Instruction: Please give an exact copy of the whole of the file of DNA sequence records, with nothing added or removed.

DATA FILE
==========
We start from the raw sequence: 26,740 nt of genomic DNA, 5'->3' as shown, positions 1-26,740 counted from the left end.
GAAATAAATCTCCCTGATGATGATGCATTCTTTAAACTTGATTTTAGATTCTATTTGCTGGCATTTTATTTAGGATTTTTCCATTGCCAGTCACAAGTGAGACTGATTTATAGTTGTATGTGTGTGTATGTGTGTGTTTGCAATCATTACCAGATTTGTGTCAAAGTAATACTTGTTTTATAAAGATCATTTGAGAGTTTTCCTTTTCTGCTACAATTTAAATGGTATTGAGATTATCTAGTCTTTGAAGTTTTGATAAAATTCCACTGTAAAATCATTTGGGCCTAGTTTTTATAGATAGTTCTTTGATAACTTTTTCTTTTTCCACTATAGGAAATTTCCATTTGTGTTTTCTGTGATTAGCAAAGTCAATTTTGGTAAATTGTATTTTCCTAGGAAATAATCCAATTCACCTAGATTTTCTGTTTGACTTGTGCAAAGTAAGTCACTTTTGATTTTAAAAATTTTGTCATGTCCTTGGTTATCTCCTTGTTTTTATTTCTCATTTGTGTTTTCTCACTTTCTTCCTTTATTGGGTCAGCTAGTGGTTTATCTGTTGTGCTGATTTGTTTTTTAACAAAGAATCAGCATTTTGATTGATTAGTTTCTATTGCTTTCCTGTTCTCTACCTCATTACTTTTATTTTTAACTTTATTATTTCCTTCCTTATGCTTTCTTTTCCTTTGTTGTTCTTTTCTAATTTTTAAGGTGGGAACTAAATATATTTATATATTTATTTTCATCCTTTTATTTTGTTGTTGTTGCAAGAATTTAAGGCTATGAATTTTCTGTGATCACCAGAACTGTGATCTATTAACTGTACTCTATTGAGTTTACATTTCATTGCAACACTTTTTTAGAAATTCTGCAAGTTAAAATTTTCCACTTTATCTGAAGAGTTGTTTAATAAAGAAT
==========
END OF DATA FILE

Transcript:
We start from the raw sequence: 26,740 nt of genomic DNA, 5'->3' as shown, positions 1-26,740 counted from the left end.
GAAATAAATCTCCCTGATGATGATGCATTCTTTAAACTTGATTTTAGATTCTATTTGCTGGCATTTTATTTAGGATTTTTCCATTGCCAGTCACAAGTGAGACTGATTTATAGTTGTATGTGTGTGTATGTGTGTGTTTGCAATCATTACCAGATTTGTGTCAAAGTAATACTTGTTTTATAAAGATCATTTGAGAGTTTTCCTTTTCTGCTACAATTTAAATGGTATTGAGATTATCTAGTCTTTGAAGTTTTGATAAAATTCCACTGTAAAATCATTTGGGCCTAGTTTTTATAGATAGTTCTTTGATAACTTTTTCTTTTTCCACTATAGGAAATTTCCATTTGTGTTTTCTGTGATTAGCAAAGTCAATTTTGGTAAATTGTATTTTCCTAGGAAATAATCCAATTCACCTAGATTTTCTGTTTGACTTGTGCAAAGTAAGTCACTTTTGATTTTAAAAATTTTGTCATGTCCTTGGTTATCTCCTTGTTTTTATTTCTCATTTGTGTTTTCTCACTTTCTTCCTTTATTGGGTCAGCTAGTGGTTTATCTGTTGTGCTGATTTGTTTTTTAACAAAGAATCAGCATTTTGATTGATTAGTTTCTATTGCTTTCCTGTTCTCTACCTCATTACTTTTATTTTTAACTTTATTATTTCCTTCCTTATGCTTTCTTTTCCTTTGTTGTTCTTTTCTAATTTTTAAGGTGGGAACTAAATATATTTATATATTTATTTTCATCCTTTTATTTTGTTGTTGTTGCAAGAATTTAAGGCTATGAATTTTCTGTGATCACCAGAACTGTGATCTATTAACTGTACTCTATTGAGTTTACATTTCATTGCAACACTTTTTTAGAAATTCTGCAAGTTAAAATTTTCCACTTTATCTGAAGAGTTGTTTAATAAAGAAT